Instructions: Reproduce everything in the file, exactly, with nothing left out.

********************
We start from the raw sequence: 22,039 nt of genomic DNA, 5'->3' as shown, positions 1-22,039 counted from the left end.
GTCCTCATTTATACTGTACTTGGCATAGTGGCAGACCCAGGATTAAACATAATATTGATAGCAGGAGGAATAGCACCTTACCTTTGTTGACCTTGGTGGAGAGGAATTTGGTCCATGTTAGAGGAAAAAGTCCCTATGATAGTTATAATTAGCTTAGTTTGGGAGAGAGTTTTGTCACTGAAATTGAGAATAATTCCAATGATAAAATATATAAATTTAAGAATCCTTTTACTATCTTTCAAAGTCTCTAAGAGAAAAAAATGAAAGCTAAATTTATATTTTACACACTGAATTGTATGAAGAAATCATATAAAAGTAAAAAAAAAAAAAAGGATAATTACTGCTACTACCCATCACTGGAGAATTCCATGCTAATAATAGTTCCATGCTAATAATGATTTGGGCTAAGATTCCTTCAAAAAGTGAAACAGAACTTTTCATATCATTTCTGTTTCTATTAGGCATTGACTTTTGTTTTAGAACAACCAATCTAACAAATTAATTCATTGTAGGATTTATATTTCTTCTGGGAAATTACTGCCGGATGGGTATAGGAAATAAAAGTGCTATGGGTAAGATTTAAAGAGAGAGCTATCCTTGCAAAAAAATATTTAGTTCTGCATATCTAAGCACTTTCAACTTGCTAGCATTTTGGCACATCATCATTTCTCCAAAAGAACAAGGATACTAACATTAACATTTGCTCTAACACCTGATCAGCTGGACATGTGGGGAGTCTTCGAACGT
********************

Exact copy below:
We start from the raw sequence: 22,039 nt of genomic DNA, 5'->3' as shown, positions 1-22,039 counted from the left end.
GTCCTCATTTATACTGTACTTGGCATAGTGGCAGACCCAGGATTAAACATAATATTGATAGCAGGAGGAATAGCACCTTACCTTTGTTGACCTTGGTGGAGAGGAATTTGGTCCATGTTAGAGGAAAAAGTCCCTATGATAGTTATAATTAGCTTAGTTTGGGAGAGAGTTTTGTCACTGAAATTGAGAATAATTCCAATGATAAAATATATAAATTTAAGAATCCTTTTACTATCTTTCAAAGTCTCTAAGAGAAAAAAATGAAAGCTAAATTTATATTTTACACACTGAATTGTATGAAGAAATCATATAAAAGTAAAAAAAAAAAAAAGGATAATTACTGCTACTACCCATCACTGGAGAATTCCATGCTAATAATAGTTCCATGCTAATAATGATTTGGGCTAAGATTCCTTCAAAAAGTGAAACAGAACTTTTCATATCATTTCTGTTTCTATTAGGCATTGACTTTTGTTTTAGAACAACCAATCTAACAAATTAATTCATTGTAGGATTTATATTTCTTCTGGGAAATTACTGCCGGATGGGTATAGGAAATAAAAGTGCTATGGGTAAGATTTAAAGAGAGAGCTATCCTTGCAAAAAAATATTTAGTTCTGCATATCTAAGCACTTTCAACTTGCTAGCATTTTGGCACATCATCATTTCTCCAAAAGAACAAGGATACTAACATTAACATTTGCTCTAACACCTGATCAGCTGGACATGTGGGGAGTCTTCGAACGT